Ely Bielutin

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Ely Bielutin (Russian: Элий Михайлович Белютин, Eliy Mikhailovich Belyutin) – (10 June 1925, Moscow – 27 February 2012, Moscow) was a Russian visual artist and art theoretician, the founder of The New Reality artistic academy.

Bielutin graduated from the Surikov Moscow Art Institute where he studied under representatives of the Russian avant-garde such as Aristarch Lentulov and Pavel Kuznetsov. In 1948 Bielutin founded “The New Reality” artistic academy. In 1964 he relocated the academy to Abramtsevo, in the outskirts of Moscow. In 1962, a comprehensive exhibition to commemorate the 30th anniversary of the Moscow Union of Artists was held at the Central Exhibition Hall (Manez). The works of Bielutin’s disciples constituted a large part of the exhibition. The General Secretary of the Communist Party of the Soviet Union Nikita Khrushchev severely criticized the exhibition and as a result it was dismantled. This event marked the end of the period of liberal reforms ranging from agriculture to foreign policy collectively known as ottepel (liberalization, de-Stalinization).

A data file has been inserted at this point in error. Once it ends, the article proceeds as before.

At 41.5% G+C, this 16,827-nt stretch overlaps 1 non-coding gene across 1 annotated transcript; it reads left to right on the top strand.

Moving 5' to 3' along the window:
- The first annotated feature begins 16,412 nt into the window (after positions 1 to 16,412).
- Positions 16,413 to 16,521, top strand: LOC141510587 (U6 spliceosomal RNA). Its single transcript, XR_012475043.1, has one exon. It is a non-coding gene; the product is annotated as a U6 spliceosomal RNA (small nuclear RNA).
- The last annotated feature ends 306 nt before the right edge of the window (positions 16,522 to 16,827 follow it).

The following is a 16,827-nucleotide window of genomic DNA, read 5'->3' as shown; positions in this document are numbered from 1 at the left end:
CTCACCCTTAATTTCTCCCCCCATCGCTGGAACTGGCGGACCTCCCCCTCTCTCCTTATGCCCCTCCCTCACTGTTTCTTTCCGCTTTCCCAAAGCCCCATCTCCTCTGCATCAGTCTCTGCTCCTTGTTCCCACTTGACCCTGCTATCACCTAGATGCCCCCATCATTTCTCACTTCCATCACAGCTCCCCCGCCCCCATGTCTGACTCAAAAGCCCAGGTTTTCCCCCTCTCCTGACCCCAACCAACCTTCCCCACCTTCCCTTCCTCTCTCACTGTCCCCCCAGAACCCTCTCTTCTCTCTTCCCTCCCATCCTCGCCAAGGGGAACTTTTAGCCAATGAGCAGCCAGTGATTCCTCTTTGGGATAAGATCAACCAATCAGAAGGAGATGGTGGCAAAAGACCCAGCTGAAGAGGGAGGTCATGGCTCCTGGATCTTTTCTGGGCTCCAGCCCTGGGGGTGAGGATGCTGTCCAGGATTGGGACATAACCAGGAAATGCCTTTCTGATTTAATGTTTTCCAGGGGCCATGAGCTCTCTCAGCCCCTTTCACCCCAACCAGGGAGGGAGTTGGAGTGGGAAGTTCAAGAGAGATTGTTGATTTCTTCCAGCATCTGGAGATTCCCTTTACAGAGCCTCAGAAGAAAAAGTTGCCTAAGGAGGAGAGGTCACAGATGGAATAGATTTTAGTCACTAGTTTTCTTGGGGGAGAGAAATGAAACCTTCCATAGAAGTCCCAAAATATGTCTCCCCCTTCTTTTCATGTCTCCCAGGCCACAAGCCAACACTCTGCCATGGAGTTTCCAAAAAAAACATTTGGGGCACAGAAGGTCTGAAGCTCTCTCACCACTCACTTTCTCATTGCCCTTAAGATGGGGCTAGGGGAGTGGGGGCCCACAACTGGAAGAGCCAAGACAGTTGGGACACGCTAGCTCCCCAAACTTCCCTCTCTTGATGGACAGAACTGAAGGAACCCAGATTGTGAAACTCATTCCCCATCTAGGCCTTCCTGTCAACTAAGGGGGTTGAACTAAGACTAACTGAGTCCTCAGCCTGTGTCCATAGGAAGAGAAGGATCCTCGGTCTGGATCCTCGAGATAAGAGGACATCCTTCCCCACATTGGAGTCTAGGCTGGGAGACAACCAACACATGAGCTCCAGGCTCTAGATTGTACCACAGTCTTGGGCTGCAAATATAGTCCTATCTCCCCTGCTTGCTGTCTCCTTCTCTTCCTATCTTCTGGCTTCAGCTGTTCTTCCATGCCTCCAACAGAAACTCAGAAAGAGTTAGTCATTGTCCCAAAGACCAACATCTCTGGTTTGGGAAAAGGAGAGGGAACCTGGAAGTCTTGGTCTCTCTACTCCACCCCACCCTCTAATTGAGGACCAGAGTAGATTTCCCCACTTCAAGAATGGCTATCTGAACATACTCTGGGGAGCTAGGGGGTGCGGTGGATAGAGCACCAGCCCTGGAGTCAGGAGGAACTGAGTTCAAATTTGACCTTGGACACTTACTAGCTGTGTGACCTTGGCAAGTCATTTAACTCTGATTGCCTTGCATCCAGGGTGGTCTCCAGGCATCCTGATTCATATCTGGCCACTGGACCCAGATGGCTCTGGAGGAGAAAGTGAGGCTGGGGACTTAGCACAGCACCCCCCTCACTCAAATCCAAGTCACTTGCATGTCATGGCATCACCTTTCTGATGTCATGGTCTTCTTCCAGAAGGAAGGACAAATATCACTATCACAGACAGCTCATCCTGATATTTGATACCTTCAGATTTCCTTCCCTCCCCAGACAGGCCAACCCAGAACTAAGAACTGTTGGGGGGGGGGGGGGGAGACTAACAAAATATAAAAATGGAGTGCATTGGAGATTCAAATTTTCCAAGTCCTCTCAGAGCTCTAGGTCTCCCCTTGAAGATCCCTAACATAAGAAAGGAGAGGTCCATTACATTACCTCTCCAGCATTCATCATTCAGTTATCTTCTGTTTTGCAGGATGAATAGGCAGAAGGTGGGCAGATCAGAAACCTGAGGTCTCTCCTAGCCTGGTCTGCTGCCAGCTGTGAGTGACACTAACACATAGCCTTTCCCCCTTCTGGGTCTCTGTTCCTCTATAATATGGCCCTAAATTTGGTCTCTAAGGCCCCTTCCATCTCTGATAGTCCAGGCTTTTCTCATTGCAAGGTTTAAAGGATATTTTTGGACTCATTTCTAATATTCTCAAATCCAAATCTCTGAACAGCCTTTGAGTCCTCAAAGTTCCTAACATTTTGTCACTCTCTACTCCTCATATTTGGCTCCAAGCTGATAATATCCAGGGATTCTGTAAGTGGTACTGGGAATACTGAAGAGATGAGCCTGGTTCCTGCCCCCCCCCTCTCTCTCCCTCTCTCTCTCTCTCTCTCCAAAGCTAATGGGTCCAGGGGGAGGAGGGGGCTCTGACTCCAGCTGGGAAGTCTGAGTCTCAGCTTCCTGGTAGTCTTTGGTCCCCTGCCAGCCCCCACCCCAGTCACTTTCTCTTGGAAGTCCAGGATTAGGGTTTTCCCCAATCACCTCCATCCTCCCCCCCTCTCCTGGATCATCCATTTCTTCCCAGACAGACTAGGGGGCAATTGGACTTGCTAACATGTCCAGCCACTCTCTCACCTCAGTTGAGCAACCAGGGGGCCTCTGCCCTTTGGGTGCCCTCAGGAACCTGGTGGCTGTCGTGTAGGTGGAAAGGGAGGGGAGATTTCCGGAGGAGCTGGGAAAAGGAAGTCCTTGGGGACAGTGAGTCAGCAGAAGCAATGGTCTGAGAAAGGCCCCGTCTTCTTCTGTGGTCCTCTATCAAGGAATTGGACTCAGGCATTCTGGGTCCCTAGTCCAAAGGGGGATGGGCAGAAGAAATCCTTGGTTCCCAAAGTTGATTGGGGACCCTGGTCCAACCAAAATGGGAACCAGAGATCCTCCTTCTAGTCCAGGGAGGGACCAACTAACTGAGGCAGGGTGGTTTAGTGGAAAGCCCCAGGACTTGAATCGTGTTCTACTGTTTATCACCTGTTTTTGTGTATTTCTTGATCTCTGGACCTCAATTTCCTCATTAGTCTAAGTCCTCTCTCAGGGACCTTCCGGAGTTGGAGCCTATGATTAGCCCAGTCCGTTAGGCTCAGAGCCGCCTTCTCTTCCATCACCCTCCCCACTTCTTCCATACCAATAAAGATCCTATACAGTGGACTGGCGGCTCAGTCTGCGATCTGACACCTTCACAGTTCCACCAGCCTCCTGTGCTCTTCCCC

In 1991, a large retrospective of the artists-members of the New Reality School took place in Manez with a comprehensive catalogue published on the occasion of the exhibition.

Ely Bielutin was one of the first exponents of Russian abstract art. Having gone through quasi-Expressionist period (Lenin’s Funeral, 1962, The State Tretyakov Gallery, Moscow), the artist developed his own version of abstract idiom (module painting) partially influenced by Western abstract paintings he saw during the exhibition in Moscow in 1957. According to Beliutin’s “Theory of Universal Contact” (he published an eponymous book in 1991), art is the means of bringing the state of balance into the relationship of man and nature.

Ely Bielutin died on 27 February 2012 at the age of 86.[1]

Museums and public collections[edit]

References[edit]

  1. ^ "Умер художник Элий Белютин". 2012-02-27. Archived from the original on 2012-02-29. 

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